Messenger: With a tweet, Mayor Slay signals plan to expand transit in St. Louis
Walking Cherokee Street on a sunny Thursday afternoon, St. Louis Mayor Francis Slay gives off a certain rock star vibe.
With a passel of staffers and a reporter in tow, he chats in this iconic South Side neighborhood with nearly everybody. Drivers roll down their windows and wave. At the intersection with Jefferson Avenue, Nyeisha Muldrew stops the four-term mayor and asks for a picture.
The mayor abides.
Then he tells Muldrew why here’s here, at this corner, on this day.
“We’re looking at expanding MetroLink,” Slay tells the 29-year-old who lives on Cherokee. “We’d have a stop right here.”
Muldrew’s smile can’t be contained.
“Oh, that would be perfect,” she gushes. Then she explains.
Here’s how her smile will be turned into a frown:
Nowhere close to Jefferson and Cherokee.
Of course, by the time this thing actually gets built and open, Slay will be both out of office and probably out of St. Louis, so he won’t feel Miss Muldrew’s personal wrath at what she will by then realize was a bald faced lie told to her face back in 2016.
She takes public transportation every day to get to her job in Webster Groves. But from where she lives, there’s no easy way to get there. She takes the No. 73 bus to Union Station downtown, where she connects to the MetroLink Shrewsbury line. It’s better than being on the highway, she says, but she’d welcome a better, quicker route.
Tell me how the above helps her even one bit in her Jefferson-and-Cherokee to Webster Groves and back daily commute.
The request came after the mayor, as he sometimes does, signaled a major policy shift with a tweet.
The current flash mob into Germany was also the result of a single tweet. Should we St. Louisans be worried that Slay has a penchant for tweeting?
“Top of my list to move forward: North/South Metro expansion. No new line has been added since 2006,” he tweeted on May 21.
And why is that? Because the 2006 expansion was two years late and a couple hundred million over budget, and it brought Metro so close to financial insolvency, that they had to do serious service reductions and then beg for and eventually get a city/county sales tax increase so that it could restore them. And why was the 2006 expansion so late and so far over budget? Affirmative action contractors. Three words: Kwame Building Group. They screwed up so badly that Metro had to take over the job and finish it directly, and as affirmative action happy as Metro is as an agency, they weren’t much better managing the project than Kwame was.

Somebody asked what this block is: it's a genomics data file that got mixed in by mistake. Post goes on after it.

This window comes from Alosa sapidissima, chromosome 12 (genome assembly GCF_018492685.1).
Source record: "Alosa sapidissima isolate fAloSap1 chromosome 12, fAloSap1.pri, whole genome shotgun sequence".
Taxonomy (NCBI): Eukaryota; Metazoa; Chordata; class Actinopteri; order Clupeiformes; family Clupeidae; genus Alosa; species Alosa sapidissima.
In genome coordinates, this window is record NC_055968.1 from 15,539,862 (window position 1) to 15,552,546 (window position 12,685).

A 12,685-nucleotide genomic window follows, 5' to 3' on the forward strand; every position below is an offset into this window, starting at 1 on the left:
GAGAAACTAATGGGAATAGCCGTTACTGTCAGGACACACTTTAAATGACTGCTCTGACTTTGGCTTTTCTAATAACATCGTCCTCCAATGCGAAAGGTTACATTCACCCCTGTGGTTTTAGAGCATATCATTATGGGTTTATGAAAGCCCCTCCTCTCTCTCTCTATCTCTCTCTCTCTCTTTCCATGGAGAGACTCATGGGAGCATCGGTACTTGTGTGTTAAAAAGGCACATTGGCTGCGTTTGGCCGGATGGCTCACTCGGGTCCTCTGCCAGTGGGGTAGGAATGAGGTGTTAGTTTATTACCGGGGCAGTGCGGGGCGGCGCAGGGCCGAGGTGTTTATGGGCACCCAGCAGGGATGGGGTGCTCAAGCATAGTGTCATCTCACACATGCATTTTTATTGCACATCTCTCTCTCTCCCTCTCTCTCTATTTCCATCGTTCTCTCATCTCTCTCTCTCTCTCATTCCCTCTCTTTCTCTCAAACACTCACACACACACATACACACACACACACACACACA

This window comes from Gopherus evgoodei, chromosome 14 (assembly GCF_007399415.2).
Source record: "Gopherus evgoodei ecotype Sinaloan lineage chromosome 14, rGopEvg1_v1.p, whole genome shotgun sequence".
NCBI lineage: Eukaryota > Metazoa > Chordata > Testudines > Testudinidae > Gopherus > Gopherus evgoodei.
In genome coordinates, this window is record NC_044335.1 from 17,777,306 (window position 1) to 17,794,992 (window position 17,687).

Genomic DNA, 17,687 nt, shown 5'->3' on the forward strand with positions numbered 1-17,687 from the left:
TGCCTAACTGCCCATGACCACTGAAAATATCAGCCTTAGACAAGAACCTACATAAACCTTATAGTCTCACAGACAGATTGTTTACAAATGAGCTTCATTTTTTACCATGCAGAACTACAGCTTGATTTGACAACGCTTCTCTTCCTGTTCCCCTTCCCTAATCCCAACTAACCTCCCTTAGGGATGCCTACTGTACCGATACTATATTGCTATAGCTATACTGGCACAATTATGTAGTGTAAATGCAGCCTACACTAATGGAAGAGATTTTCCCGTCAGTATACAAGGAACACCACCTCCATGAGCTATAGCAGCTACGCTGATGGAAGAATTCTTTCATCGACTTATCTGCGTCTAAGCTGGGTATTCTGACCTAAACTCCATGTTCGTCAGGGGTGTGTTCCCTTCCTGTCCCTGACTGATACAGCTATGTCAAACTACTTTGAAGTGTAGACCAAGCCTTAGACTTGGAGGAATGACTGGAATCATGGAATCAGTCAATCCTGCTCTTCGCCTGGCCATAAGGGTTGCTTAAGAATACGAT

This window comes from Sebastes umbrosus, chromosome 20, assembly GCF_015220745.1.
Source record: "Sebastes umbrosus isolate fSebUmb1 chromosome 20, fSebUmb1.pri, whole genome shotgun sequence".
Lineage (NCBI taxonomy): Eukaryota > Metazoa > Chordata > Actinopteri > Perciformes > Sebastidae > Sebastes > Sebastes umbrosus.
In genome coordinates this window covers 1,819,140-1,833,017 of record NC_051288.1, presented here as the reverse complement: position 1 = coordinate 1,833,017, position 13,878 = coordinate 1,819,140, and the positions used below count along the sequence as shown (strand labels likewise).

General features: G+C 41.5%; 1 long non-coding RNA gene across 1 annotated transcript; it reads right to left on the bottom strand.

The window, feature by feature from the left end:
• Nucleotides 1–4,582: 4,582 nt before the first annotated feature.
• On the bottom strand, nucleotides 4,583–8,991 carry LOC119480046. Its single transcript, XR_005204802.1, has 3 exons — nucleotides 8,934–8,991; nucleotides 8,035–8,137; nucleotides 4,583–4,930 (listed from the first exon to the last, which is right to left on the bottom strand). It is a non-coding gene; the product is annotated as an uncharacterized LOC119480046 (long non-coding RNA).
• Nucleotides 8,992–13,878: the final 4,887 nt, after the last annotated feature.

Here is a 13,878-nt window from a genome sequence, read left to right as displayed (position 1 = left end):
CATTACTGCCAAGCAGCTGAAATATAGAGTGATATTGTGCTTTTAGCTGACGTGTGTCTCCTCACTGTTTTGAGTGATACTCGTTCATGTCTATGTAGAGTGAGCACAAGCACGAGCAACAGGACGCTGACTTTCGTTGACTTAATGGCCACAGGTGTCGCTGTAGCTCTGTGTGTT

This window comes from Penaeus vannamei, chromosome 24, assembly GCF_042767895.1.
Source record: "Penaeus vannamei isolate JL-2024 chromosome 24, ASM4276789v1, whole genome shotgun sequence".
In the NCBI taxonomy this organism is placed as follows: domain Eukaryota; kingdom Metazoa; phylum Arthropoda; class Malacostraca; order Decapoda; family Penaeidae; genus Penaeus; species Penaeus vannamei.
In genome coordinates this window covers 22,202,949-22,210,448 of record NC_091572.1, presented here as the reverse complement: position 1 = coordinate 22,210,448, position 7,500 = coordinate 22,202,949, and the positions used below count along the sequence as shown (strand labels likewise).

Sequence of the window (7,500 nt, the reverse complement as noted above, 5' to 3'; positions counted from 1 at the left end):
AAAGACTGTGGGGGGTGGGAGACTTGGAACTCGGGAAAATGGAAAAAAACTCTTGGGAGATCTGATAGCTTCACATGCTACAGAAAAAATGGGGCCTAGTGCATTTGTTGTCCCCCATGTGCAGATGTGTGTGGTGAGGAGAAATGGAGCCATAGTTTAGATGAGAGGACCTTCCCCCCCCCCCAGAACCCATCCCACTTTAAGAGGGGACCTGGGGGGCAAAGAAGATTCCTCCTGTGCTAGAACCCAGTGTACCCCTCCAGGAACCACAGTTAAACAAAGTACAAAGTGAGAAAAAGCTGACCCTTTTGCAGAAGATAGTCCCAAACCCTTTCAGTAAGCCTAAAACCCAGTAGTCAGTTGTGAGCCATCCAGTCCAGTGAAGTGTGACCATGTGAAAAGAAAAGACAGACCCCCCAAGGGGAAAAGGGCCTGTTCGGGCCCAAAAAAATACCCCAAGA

Finally, there’s the matter of finding the more than $1 billion it would take to build such a system.
A billion sounds like a hell of a lot of money for a line that will largely run along pre-existing railroad right-of-way and tracks. Oh well, doesn’t matter, it’ll cost at least $2 billion.
The Ferguson Commission identified development of the north-south MetroLink line as one of its 148 calls to action in its Forward Through Ferguson report.
I already told you why, Messenger, but you’re not smart enough to read Countenance Blog.
He points to the old YMCA on Loughborough Avenue, near where the southern terminus of the city’s route would be.
Actually it would be where the new YMCA is in Carondelet Park. And I’m sure the white people around there are just happy to hear that. Think of what the MissingLink did for the Galleria. It’s not as if the Y in Carondelet Park isn’t already full of bouncyball-dindus. The weird part about that is that Slay lives in that area, in fact, he lives south of Carondelet Park. So you’d think he wouldn’t be so happy to see the MissingLink be extended to end close to his nest. Except it’s just like I said above, he’s not running for mayor again, he won’t be mayor as of next April, and he’ll probably move out of St. Louis not long after. Besides, it’ll take years to start turning dirt if financing can be lined up, and because they’ll give the job to some affirmative action outfit, it’ll take even more years and years to get the thing built.
“This is where I learned to swim,” he said.
And now he wants to make it easier for non-swimmers to get there.
Later, on the north side, he points to St. Liborius Church, just west of where the MetroLink would run, near the new site of the NGA headquarters.
NGA employees aren’t going to use the MissingLink to commute to and from work, I can assure you of that. They’re only going to be there for as long as they need to on a day to day basis for their jobs, and then get the hell out of Dodge once the whistle blows.
Incidentally, here’s the proposed north half of this project:
“My mother graduated from elementary school there,” he said.
It was 1945. The school is long gone and the neighborhood has seen better days.
He means whiter days.